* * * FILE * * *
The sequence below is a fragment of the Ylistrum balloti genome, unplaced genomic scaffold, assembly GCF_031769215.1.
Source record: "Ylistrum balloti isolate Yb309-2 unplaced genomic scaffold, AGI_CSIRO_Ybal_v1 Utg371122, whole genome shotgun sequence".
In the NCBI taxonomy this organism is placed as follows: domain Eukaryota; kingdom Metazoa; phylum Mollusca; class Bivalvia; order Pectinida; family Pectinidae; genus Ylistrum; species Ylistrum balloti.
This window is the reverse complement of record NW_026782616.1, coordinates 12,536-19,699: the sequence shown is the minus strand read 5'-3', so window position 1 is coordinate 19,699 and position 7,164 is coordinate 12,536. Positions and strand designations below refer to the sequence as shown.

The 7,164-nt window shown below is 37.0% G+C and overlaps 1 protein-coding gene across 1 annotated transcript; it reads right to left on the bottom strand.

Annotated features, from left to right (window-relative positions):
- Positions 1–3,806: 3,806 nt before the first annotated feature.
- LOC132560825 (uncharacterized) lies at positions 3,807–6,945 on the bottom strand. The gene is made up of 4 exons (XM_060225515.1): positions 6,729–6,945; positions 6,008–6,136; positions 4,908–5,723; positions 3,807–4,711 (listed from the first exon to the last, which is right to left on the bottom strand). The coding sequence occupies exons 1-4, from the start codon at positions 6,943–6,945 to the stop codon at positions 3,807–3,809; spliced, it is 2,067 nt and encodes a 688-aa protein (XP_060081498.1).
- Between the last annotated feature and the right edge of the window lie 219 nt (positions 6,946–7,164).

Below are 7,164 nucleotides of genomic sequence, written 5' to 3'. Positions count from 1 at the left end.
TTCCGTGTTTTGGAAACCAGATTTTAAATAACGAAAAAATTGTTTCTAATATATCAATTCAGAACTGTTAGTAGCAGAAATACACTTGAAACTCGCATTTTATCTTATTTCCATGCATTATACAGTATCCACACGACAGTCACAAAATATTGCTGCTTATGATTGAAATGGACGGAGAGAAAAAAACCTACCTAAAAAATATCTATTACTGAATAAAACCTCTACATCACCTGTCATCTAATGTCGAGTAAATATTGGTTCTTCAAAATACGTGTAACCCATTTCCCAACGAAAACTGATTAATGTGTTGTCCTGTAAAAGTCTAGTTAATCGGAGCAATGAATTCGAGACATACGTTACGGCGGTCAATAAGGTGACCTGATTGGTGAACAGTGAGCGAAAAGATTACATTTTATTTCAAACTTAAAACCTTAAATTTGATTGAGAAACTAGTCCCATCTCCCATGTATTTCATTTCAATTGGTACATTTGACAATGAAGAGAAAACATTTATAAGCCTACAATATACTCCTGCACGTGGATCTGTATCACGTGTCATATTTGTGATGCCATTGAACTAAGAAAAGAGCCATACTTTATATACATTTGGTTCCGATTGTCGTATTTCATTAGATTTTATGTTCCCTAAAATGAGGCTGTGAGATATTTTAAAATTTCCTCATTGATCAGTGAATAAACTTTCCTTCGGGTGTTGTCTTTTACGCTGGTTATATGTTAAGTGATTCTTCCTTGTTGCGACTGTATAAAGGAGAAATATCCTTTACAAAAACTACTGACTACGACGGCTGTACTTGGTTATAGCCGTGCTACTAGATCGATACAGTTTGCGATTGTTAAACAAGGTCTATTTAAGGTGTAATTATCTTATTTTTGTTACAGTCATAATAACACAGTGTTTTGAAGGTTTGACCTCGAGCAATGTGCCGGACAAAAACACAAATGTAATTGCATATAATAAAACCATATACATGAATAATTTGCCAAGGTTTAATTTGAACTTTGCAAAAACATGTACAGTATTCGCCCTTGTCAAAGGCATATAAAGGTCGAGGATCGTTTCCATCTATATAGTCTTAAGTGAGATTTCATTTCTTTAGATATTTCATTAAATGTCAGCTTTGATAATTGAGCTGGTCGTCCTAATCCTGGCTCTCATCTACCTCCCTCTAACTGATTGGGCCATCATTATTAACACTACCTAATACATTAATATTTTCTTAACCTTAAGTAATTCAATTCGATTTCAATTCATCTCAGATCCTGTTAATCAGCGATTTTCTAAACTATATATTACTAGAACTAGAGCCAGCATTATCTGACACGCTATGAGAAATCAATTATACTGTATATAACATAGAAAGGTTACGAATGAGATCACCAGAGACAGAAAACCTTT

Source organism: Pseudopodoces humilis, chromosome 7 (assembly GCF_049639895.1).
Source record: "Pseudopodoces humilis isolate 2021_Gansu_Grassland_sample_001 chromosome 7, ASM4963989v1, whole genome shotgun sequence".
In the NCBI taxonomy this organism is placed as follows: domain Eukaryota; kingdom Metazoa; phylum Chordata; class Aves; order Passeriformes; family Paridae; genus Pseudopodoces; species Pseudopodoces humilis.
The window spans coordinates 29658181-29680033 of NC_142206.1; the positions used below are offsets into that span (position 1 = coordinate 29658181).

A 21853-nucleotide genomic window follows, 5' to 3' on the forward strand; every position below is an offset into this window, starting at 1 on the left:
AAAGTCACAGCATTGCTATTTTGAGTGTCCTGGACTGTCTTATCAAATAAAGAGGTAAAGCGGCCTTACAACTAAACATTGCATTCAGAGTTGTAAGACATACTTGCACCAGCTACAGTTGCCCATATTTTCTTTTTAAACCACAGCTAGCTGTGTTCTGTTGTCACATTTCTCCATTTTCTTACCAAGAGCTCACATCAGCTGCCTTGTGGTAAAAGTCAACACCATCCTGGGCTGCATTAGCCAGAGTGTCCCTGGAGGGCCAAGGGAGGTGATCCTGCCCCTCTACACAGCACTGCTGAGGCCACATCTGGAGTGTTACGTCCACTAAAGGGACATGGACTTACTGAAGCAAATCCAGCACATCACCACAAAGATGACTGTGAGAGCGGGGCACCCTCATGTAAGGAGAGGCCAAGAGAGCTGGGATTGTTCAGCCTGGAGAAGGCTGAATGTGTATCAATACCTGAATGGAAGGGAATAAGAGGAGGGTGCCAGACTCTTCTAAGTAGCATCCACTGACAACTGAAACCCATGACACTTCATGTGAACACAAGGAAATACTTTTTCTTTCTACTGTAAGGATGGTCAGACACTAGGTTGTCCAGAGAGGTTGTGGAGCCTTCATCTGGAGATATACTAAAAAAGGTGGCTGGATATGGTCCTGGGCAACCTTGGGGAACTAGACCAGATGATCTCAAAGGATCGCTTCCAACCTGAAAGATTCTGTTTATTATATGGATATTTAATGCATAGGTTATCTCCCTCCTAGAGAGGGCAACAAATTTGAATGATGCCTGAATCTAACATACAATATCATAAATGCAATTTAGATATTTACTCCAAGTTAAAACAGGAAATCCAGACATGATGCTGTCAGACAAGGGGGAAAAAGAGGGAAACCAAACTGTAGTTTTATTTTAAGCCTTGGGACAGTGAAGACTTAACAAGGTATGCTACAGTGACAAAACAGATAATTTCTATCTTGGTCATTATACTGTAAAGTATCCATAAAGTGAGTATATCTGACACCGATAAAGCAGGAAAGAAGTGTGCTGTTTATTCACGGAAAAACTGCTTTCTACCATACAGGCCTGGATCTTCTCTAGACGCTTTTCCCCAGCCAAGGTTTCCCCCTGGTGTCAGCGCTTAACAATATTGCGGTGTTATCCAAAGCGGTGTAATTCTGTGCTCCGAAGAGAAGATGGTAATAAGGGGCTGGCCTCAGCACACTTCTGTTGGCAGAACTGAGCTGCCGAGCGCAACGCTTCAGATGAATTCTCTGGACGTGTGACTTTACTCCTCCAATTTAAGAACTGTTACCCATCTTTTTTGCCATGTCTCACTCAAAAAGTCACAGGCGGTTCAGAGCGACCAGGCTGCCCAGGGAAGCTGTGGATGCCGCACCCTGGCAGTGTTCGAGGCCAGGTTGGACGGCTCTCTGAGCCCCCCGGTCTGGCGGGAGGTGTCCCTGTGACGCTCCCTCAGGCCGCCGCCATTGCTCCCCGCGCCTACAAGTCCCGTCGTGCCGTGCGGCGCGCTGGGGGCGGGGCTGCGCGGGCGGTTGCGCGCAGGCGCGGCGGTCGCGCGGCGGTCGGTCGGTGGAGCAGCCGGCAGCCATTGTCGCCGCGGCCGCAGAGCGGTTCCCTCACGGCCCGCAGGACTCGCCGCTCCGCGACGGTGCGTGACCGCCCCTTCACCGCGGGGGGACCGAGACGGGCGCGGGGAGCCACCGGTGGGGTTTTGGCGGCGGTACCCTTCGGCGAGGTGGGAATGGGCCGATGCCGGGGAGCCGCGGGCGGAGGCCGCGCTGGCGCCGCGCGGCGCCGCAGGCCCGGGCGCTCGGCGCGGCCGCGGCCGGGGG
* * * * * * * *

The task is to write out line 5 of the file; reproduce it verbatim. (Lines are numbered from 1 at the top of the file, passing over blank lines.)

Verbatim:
The 7,164-nt window shown below is 37.0% G+C and overlaps 1 protein-coding gene across 1 annotated transcript; it reads right to left on the bottom strand.